Photo by our Observer Natalie Litofsky.
Over the weekend, China’s capital Beijing experienced the heaviest rainfall it has seen in 60 years. The storm lasted nearly 16 hours, submerging several parts of the city in up to a metre (three feet) of water.
Aerial view of flooding in Beijing. Video posted on YouTube by bardame.
At least 37 people were killed during the storm and subsequent flooding, and tens of thousands others stranded at the capital’s main airport after 500 flights were cancelled on Saturday, July 21 because of the severe weather. All said and done, the deluge has reportedly caused 10 billion yuan-worth of damage in Beijing.
Driving through Beijing's flooded streets. Video posted on YouTube by Chubby Chubbz.
But some in the capital have argued that the damage needn’t have been so extensive. Pointing to the city’s aging drains, critics have said that flooding could have been manageable if the city had an adequate drainage system.
Although the weather in Beijing has since more or less cleared, the areas hardest hit by the weekend’s storm are still struggling to recover. Parts of the city’s Beijing-Guangdong highway, which runs along the south of the capital, were still covered with water on Monday, while some homes in Qinglonghu, a village about 40 kilometres (25 miles) from Beijing’s centre, remained flooded.
Some took advantage of Beijing's flooded streets to take an urban swim. Video posted on YouTube by BeijingCream.

“The street I live on ended up with about three feet of water on it, maybe more”

Natalie Litofsky is an American who lives in central Beijing. A web editor for the online magazine City Weekend, Litofsky was at her home when the storm began.
We’ve had intense storms in Beijing in the past, but they only lasted for maybe an hour or so. This was a storm that lasted almost 10 hours [in central Beijing]. I was at home when it started on Saturday afternoon and the rain didn’t let up enough for me to go outside until 11pm. It was fearsome.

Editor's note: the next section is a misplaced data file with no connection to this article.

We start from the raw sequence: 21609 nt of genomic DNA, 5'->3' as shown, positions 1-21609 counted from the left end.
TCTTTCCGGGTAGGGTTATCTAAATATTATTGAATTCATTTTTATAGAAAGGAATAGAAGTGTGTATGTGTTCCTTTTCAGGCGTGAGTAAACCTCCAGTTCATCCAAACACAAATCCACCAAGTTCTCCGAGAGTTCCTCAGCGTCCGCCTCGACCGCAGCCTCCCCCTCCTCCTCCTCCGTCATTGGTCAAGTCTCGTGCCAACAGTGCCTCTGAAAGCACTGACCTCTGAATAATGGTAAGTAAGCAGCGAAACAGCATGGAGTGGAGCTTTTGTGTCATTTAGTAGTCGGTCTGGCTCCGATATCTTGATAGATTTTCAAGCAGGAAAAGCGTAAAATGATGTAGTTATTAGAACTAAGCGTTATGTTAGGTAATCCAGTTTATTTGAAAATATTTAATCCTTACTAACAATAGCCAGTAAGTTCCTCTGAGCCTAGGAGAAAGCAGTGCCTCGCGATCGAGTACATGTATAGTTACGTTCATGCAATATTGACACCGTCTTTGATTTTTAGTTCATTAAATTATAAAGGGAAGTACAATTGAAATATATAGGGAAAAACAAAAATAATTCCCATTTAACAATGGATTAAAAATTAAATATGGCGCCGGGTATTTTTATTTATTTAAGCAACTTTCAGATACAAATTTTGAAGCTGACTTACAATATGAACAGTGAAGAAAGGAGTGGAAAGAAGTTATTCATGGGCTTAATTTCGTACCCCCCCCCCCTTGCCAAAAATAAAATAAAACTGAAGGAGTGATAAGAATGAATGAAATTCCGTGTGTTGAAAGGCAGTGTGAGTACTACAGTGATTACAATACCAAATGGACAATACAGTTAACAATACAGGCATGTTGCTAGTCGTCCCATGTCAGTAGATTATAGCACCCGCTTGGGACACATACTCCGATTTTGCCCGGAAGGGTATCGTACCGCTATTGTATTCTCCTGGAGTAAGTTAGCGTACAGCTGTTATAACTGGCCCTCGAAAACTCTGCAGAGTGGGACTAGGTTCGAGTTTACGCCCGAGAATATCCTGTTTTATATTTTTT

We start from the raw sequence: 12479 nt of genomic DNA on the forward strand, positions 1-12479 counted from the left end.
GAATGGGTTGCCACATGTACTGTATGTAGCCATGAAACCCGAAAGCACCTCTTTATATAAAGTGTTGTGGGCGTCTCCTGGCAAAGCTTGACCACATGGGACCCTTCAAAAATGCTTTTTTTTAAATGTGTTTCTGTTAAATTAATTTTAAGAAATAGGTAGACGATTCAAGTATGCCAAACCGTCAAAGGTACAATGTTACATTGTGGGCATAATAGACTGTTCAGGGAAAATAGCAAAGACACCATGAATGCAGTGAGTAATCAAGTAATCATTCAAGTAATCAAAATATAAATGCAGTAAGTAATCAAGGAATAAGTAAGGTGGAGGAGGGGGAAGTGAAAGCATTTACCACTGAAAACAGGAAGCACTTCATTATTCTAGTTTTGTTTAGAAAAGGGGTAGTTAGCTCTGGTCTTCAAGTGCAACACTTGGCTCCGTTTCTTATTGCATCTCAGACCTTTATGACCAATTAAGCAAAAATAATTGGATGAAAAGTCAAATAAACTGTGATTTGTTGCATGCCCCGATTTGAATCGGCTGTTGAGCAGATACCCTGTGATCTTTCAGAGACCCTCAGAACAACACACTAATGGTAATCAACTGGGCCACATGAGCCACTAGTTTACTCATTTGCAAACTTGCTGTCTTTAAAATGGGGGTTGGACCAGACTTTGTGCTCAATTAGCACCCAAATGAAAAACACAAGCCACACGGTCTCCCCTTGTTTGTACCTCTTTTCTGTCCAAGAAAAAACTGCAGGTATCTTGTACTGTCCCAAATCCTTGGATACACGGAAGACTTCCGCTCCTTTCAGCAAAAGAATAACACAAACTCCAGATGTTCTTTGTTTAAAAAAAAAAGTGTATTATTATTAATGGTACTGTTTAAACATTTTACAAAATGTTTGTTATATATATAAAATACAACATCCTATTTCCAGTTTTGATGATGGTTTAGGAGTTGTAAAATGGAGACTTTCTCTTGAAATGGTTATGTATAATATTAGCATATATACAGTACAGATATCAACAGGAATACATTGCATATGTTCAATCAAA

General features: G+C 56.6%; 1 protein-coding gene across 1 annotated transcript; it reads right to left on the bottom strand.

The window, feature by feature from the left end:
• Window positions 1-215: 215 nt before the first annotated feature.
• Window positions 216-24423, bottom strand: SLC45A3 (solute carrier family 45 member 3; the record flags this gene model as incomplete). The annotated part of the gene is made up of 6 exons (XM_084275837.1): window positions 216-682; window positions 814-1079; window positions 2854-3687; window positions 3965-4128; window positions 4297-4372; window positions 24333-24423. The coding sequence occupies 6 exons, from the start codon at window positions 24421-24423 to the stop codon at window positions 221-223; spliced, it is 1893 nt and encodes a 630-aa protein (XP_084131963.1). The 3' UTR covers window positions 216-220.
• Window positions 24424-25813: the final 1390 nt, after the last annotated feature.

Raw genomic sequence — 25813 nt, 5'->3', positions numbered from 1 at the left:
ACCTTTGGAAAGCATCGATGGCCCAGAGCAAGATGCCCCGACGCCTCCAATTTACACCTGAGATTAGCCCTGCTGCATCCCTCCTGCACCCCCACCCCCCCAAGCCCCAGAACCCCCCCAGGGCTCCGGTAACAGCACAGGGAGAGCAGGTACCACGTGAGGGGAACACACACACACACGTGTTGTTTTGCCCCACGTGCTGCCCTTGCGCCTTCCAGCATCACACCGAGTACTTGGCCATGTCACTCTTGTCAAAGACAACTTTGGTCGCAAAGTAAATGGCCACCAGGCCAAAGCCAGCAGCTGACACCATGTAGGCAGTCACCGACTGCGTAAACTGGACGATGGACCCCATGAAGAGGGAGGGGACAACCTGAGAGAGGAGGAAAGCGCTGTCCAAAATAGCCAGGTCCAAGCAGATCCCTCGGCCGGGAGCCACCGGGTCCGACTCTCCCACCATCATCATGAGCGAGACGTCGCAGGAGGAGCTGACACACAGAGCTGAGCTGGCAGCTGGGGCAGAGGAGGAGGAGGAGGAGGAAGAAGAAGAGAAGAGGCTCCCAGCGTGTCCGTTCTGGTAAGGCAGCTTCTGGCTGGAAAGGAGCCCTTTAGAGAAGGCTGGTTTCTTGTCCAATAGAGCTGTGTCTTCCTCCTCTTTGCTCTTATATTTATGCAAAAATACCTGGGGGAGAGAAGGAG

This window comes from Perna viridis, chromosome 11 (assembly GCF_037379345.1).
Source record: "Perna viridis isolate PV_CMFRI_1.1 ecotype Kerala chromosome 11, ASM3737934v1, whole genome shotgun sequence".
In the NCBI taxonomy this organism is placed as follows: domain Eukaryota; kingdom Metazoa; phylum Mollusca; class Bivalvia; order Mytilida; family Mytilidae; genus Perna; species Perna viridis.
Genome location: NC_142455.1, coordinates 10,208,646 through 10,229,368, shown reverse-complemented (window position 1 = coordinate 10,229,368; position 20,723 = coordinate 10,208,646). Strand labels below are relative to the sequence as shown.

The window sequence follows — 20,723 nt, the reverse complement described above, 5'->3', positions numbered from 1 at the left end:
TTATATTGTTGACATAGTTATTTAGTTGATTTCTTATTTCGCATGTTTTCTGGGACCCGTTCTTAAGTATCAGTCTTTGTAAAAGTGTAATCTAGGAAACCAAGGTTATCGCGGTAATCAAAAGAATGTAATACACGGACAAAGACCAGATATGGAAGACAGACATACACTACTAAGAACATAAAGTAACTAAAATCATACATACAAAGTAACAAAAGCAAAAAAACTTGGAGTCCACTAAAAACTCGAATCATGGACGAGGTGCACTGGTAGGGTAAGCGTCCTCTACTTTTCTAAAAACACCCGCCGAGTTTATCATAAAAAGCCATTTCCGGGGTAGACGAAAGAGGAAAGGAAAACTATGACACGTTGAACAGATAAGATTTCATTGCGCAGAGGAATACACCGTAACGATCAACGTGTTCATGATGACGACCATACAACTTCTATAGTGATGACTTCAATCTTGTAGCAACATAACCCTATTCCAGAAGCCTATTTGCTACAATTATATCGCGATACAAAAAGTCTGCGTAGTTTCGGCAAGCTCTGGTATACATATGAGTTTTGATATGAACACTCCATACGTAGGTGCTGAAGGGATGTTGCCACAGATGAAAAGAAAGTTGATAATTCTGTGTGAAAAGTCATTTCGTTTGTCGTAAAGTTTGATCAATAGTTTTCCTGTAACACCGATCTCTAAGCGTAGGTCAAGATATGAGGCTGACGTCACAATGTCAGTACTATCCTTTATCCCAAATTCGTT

Bystanders help to push a stalled car down a flooded street in Beijing. Video posted on YouTube by our Observer Natalie Litofsky.
The flooding got so bad because of the lack of drainage in the capital. The street I live on ended up with about three feet of water on it, maybe more. The city is completely flat and it’s not built to handle that amount of water. A lot of subway stations, underpasses and underground tunnels end up flooding because there’s no where else for the water to go. My street floods even during light storms – the water usually gets to be about a foot and a half deep during a regular rainstorm.
I don’t think the city reacted as poorly as some people say. I was alerted 24 hours in advance that there was going to be a severe storm passing through, and was able to prepare. Because my street floods easily, there were emergency vehicles set up outside to pump water even before the rain started – which is probably why we only had about three feet of water on it instead of more.
However, it’ such a huge city, you can’t close off all the streets because you think they might flood. It would cause chaos, and aside from that, they don’t have the manpower to do so.
The skies cleared up on Sunday; it was some of the clearest weather we’ve had in months. When I woke up, almost all the water that had accumulated the day before had gone. Walking around the city centre, it was almost like nothing had happened. In the suburbs, however, where the storm hit the hardest, they’re still trying to clear up all the damage.